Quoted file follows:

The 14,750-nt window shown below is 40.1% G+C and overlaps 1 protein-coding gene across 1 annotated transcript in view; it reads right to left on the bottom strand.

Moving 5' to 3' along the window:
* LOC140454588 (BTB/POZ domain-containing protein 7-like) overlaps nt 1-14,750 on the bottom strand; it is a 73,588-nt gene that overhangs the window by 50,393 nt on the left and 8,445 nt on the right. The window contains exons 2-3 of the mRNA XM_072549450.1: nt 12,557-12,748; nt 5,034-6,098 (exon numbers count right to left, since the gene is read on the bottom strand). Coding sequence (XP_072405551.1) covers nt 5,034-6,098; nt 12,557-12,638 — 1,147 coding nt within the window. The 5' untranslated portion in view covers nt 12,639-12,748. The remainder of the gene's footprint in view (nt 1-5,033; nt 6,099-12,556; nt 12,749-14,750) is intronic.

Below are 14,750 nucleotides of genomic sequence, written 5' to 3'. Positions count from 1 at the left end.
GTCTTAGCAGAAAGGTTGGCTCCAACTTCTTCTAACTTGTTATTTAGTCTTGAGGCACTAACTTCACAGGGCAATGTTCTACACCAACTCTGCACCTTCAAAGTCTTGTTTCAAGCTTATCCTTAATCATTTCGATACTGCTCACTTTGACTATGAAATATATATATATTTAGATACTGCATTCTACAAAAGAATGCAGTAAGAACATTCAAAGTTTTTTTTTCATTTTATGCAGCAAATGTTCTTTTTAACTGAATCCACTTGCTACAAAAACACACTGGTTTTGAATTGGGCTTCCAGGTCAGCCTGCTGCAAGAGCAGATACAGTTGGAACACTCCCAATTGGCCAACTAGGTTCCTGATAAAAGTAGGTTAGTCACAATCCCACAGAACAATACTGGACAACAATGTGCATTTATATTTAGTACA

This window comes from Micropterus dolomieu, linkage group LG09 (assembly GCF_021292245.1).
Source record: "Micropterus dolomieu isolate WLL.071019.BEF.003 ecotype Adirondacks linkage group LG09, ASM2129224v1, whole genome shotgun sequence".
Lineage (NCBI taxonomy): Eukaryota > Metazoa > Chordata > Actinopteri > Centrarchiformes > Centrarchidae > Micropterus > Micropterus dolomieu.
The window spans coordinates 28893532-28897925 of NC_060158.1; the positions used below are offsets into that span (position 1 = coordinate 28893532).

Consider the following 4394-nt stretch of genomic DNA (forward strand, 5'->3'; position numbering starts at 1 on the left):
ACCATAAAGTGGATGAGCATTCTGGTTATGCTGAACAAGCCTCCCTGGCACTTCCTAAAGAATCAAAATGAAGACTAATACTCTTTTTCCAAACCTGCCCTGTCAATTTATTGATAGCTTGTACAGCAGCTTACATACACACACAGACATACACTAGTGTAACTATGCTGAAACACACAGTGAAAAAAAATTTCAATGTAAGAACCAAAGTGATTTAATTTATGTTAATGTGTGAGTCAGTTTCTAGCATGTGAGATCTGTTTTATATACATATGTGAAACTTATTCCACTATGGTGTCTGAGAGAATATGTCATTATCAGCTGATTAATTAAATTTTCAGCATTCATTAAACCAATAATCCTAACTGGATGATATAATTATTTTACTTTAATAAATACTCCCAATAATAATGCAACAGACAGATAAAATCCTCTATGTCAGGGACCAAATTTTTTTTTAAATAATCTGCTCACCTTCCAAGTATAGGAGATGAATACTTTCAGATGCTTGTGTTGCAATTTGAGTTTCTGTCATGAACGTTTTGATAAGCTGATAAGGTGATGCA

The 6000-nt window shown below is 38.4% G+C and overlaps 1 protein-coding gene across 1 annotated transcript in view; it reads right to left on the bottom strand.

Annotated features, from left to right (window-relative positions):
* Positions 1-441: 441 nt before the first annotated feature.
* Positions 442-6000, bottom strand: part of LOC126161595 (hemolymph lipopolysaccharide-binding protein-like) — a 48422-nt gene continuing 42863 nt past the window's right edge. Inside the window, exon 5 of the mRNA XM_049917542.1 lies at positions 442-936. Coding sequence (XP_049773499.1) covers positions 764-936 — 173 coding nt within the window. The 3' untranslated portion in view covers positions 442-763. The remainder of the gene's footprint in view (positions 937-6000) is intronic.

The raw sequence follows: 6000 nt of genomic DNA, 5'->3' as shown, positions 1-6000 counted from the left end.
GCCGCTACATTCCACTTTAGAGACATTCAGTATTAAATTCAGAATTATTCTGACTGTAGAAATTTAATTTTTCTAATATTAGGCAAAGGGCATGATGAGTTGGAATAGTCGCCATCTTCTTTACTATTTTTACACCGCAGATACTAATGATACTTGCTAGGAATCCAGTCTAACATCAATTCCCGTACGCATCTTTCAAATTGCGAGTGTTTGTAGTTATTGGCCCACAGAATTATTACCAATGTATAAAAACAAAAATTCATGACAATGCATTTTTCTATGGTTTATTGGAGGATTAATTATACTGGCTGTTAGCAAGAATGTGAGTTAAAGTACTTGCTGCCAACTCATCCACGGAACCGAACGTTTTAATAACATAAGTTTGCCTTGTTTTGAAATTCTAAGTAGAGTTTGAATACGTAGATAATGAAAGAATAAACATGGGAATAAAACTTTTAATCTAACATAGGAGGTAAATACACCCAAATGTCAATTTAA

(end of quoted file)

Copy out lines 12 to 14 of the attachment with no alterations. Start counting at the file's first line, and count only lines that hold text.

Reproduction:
The 6000-nt window shown below is 38.4% G+C and overlaps 1 protein-coding gene across 1 annotated transcript in view; it reads right to left on the bottom strand.

Annotated features, from left to right (window-relative positions):
* Positions 1-441: 441 nt before the first annotated feature.